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Multiple System Atrophy Trust
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Have been sitting here reminiscing, and reading posts. I'm not a member of the PSP site but nevertheless, I often read some posts, as Yano often refers to them. I've just read a post from a man who lost his wife 8 months ago, and he says that unfortunately, most of his memories seem to be of the last few days of her life.

It's so sad that of all the wonderful memories we have of our loved ones. The ones that surface most are often the ones we'd rather put behind us. It's like the person gets lost behind the illness. I'm trying not to allow that to happen.but sometimes it's very hard.

It's particularly poignant for me at the moment, as Billy has been gone only 3 months. 3 months that have sped by, in the blink of an eye almost. We have lived in an adapted council house for the last 3 and a half years, and now that he has gone. I can't stay in it. So I'm in the process of packing, ready to move shortly to a new home. The council have been very good, and given me a house I'm happy with. But still I have to leave here. He may have been ill the whole of the time we lived here, but they were still happy years, and we loved this home.

Sorry. This post is waffling. My point is, I think, there is a real , and once very healthy, happy loving, living person still there. Yes, they need to be cared for. But always remember the real person in there. Don't allow them to become an illness. Hard as that may be. I'm trying to take my own advice here.

Thanks for listening. Needed to get that off my chest.

5 Replies

What a lovely picture with happy smiles. What a shame that circumstances mean that you have to move so soon after your husbands death - I guess that you aren't quite ready for a new life yet. There are so many variables aren't there, each persons MSA is different, our financial situations are so different and our emotional make up too.

A great reminder to live with the person and who they really are, not the disease. I will try hard to live with that whatever the future brings us.

Don't forget to pack all your happy memories in those packing cases to take with you and carry on talking to him as you go, in that way he can come with you.


Beverley, I think you have put so eloquently the views I share when reading the post you are talking about. I have to say when I first read his post it made me stop for a while to think for us about the good times gone and the good times now, despite the journey we are on with the beast MSA.

I am sorry you have to leave your converted house but that might do you a favour - the conversions maybe were about illness and as you say you have so many other reminisces from happier more simple times.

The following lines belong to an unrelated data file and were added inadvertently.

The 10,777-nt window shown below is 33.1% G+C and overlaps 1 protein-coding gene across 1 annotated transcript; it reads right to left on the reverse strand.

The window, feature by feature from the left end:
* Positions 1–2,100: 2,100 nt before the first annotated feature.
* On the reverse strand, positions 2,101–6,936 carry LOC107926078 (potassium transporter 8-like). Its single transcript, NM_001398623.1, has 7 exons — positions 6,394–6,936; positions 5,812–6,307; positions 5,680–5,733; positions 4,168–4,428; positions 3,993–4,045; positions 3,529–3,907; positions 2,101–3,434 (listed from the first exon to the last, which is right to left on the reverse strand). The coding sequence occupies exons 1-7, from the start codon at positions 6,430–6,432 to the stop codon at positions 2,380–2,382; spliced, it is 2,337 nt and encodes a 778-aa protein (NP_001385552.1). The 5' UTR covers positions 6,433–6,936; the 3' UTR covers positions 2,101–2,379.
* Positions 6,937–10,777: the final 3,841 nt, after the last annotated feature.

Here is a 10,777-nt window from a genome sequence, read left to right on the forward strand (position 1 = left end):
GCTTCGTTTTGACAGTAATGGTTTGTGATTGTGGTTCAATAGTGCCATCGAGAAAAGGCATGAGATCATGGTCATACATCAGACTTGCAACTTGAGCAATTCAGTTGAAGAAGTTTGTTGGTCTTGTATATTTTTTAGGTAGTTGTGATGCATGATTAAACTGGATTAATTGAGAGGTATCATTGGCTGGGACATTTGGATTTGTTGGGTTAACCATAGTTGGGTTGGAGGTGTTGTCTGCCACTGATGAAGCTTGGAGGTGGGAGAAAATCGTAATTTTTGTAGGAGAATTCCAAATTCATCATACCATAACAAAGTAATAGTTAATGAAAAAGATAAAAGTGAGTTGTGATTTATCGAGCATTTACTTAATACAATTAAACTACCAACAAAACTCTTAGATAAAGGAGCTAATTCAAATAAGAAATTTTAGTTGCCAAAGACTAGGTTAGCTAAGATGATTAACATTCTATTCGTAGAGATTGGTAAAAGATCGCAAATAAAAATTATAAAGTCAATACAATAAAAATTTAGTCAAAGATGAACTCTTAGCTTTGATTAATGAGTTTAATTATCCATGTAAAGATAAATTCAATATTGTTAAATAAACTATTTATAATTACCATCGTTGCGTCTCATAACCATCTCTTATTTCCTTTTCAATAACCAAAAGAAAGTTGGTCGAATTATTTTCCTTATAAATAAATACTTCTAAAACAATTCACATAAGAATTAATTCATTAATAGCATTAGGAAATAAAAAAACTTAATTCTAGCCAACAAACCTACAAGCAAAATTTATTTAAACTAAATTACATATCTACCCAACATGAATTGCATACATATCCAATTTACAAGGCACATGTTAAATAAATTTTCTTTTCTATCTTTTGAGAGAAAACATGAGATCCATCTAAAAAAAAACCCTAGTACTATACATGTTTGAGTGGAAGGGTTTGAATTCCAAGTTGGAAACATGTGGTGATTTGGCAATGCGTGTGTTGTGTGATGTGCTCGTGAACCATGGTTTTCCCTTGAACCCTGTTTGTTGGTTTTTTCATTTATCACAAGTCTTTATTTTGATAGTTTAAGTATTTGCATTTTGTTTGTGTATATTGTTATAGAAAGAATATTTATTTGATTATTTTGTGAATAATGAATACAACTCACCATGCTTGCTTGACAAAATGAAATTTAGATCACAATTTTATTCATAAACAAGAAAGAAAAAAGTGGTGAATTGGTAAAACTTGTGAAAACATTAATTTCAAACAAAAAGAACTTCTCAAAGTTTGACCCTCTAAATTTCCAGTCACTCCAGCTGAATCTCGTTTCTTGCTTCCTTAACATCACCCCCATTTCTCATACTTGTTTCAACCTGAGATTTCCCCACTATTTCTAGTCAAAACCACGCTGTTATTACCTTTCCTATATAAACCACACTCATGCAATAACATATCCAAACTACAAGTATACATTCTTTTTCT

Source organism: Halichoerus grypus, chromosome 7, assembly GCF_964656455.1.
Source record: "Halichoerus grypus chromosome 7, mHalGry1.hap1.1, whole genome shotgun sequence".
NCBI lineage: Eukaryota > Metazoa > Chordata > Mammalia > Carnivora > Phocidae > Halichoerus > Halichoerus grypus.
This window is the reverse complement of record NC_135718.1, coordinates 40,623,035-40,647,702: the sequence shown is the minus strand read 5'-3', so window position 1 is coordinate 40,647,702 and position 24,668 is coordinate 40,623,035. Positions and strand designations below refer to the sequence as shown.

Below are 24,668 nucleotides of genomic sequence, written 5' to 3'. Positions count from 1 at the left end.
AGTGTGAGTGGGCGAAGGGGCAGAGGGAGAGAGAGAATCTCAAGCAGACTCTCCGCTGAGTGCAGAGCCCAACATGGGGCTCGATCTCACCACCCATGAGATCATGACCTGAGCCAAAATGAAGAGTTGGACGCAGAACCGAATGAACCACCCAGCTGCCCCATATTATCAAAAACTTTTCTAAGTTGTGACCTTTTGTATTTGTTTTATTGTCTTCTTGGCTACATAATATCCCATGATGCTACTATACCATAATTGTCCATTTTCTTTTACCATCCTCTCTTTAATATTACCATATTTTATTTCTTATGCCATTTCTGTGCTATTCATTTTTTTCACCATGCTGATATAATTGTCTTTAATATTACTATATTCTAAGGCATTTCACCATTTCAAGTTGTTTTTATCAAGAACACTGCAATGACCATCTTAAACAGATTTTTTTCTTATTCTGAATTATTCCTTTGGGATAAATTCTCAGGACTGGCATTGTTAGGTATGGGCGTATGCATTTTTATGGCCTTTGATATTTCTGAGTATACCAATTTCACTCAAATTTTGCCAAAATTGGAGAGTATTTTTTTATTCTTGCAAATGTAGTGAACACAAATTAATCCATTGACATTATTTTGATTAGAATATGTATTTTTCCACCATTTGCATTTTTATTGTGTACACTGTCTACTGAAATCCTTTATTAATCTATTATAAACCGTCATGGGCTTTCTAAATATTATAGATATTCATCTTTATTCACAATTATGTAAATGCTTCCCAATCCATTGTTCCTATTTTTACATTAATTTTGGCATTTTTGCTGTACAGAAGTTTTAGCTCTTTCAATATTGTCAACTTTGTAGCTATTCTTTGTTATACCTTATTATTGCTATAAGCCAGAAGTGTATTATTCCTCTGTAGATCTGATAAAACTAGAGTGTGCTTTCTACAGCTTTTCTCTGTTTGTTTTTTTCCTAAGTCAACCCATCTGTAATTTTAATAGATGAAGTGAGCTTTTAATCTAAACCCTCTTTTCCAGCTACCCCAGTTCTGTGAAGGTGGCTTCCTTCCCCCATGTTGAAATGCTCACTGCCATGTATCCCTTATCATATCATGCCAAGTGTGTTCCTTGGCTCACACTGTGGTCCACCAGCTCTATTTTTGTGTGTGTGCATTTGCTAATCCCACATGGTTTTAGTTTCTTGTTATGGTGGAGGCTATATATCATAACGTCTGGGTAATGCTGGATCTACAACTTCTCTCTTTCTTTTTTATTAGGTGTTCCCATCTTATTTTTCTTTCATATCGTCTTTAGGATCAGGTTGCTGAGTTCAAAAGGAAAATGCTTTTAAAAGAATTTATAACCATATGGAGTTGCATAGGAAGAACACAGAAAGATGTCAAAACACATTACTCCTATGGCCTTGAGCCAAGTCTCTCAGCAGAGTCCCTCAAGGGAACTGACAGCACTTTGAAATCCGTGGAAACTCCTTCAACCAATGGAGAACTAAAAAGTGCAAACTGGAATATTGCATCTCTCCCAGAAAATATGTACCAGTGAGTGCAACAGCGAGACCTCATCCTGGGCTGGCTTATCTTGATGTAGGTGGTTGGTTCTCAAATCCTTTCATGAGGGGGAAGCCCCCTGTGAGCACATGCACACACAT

Our thoughts are with you as you pack. Take care, Ian


I hope your move goes well and that you will be surrounded by friendly faces in your new house. We moved and had this bungalow adapted for Bob when we could no longer cope in our old house. I will not have to quickly move out, but as this house is closely associated with Bob's illness, I cannot think that I will stay for much time after. Our happiest memories are back at the old house which was always full to overflowing!


Thank you all for your support, and lovely comments. Reading about your daily problems and worries and thoughts reminds me that I was not, and am not alone in this. I have great family support too. No. I'm not ready for a change. I would happily stay in this house. And having to leave it feels like I'm leaving him behind. But one thing I do know about myself is that I am a survivor. I hope you too are all strong people. My thoughts are daily with you all. Hugs.

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You will find that with time and your own ability to survive, the memories of he good times will come back and overlay the sad times in your house.

Moving house is dreadful at the best of times but wherever you go Billy will come with you. There is no way he will be lost or left behind.

So will the sad memories and the loss ambushing you sometimes when you think you are doing well

One day but probably not yet, it is too soon, you will find yourself remembering with joy and laughter something you shared when he was well and you will know that things are starting to get better. And that is what Billy would have wanted.

Good wishes for your new home


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